Themes and Meanings

(Comprehensive Guide to Short Stories, Critical Edition)

Grace Paley’s little sketch is about ordinary people who belong to her own Jewish religion. Its central theme is how even in the United States, the land of religious freedom, teachers in a New York school can be insensitive to their Jewish pupils by choosing many of them to be characters in a Christmas play based on the biblical story of Jesus. Shirley plays Jesus because she has the strongest voice. She narrates the play, but as she describes what the characters pantomime, it is hilariously funny. Jesus has twelve “friends” instead of disciples, there are some women whom no one likes, and Arab “sheiks” instead of Roman soldiers crucify him.

When Shirley’s mother worries that being in the play and celebrating Christmas will cause Shirley to lose her faith, her husband compares Christianity to shaving with a secondhand razor. He tells his wife that Shirley will not be fooled. She will use the play to improve herself and, at the same time, she will learn some history because Christianity is part of history. In Jewish thought, all history has meaning and significance because it works toward fulfilling the purpose of God.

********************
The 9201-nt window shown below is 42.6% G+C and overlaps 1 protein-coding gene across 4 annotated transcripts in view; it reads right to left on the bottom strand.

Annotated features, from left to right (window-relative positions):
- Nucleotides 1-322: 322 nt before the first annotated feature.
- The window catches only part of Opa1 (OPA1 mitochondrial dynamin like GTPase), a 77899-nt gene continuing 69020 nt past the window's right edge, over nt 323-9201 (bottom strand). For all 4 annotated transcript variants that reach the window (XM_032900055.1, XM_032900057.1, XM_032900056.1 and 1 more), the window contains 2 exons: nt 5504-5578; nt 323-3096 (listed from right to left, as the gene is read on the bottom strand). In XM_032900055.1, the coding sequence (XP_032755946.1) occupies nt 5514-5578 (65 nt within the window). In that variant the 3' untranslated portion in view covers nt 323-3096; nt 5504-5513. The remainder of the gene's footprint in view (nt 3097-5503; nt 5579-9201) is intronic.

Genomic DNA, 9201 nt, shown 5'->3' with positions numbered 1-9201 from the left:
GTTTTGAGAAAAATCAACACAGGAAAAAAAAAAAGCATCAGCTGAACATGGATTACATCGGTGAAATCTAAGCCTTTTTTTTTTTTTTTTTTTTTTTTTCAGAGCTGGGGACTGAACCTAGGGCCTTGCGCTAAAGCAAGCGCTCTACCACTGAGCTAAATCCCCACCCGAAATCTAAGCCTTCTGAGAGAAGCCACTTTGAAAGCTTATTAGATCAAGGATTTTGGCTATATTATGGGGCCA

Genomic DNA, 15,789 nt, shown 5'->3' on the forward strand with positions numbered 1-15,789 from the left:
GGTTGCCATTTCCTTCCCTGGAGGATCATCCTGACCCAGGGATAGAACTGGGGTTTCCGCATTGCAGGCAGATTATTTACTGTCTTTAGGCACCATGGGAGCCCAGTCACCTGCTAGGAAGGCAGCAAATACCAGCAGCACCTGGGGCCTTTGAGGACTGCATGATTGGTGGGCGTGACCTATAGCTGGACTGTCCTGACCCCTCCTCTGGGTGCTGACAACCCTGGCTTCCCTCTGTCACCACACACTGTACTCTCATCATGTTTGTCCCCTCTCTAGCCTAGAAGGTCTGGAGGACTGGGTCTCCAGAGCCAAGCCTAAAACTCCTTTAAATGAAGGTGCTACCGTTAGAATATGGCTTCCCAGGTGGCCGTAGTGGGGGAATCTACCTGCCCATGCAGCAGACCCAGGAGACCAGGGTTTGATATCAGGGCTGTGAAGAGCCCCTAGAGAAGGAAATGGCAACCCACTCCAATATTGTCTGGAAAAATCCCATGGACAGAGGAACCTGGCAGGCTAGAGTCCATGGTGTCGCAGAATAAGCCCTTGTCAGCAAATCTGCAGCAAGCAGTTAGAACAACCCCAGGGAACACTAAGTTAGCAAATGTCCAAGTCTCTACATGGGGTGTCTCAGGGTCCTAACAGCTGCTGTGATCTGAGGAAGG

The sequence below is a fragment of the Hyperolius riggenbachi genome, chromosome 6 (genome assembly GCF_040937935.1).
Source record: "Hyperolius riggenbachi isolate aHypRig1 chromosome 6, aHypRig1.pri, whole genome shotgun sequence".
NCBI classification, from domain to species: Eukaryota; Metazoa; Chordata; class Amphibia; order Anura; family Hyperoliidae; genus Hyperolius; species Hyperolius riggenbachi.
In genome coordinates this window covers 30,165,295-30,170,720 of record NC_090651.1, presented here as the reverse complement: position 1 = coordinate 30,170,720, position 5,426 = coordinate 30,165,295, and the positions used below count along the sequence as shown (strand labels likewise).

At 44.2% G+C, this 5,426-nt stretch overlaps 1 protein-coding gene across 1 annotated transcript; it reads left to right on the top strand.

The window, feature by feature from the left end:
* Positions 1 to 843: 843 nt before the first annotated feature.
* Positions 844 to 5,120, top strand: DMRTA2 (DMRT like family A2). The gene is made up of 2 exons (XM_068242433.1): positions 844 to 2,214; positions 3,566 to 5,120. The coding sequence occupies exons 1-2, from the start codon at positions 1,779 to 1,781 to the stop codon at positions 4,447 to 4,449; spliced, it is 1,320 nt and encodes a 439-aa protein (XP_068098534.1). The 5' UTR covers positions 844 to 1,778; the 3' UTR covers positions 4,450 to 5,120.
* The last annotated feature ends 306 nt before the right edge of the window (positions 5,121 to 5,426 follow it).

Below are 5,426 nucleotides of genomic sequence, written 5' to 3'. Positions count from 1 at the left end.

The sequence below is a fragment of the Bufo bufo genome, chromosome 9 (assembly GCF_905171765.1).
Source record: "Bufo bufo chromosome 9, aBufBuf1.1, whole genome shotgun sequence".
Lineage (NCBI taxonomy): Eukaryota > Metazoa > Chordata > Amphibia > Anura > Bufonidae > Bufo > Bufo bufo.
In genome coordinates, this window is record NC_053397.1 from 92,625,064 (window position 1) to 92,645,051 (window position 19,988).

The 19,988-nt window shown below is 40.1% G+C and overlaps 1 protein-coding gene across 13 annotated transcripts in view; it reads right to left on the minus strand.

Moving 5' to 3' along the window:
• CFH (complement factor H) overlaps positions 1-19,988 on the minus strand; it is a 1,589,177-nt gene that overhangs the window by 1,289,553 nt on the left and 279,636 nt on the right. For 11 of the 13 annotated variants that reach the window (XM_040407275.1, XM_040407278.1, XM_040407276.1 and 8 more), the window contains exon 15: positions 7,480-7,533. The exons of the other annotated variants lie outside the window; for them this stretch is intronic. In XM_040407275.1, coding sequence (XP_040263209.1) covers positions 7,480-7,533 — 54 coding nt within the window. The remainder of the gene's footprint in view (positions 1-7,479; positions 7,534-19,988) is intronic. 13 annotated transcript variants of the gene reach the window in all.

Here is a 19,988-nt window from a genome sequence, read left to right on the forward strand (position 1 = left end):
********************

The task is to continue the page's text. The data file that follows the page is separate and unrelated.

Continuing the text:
A distinctive voice makes Shirley different from the Christian children in her school. Her religion makes her different, too. She feels sorry for the city’s Christmas tree on the corner, because it is a stranger in Egypt: as out of place in a Jewish neighborhood as the Jews were out of place in Egypt long ago. Shirley may feel that she and her friends are strangers in New York. Many of the Jewish children have trouble with the English language, and even Shirley must speak the words carefully while she is narrating the play.

Her loud voice comes out of the exuberance of her spirit. She is a winner and will go far. The title is symbolic of the piece’s theme. Those who use negative experiences as positive opportunities will always be loud voices in the land.

At the end, Shirley has picked up a Christian practice of kneeling in prayer, but she still calls out the Jewish Shema, “Hear, O Israel.”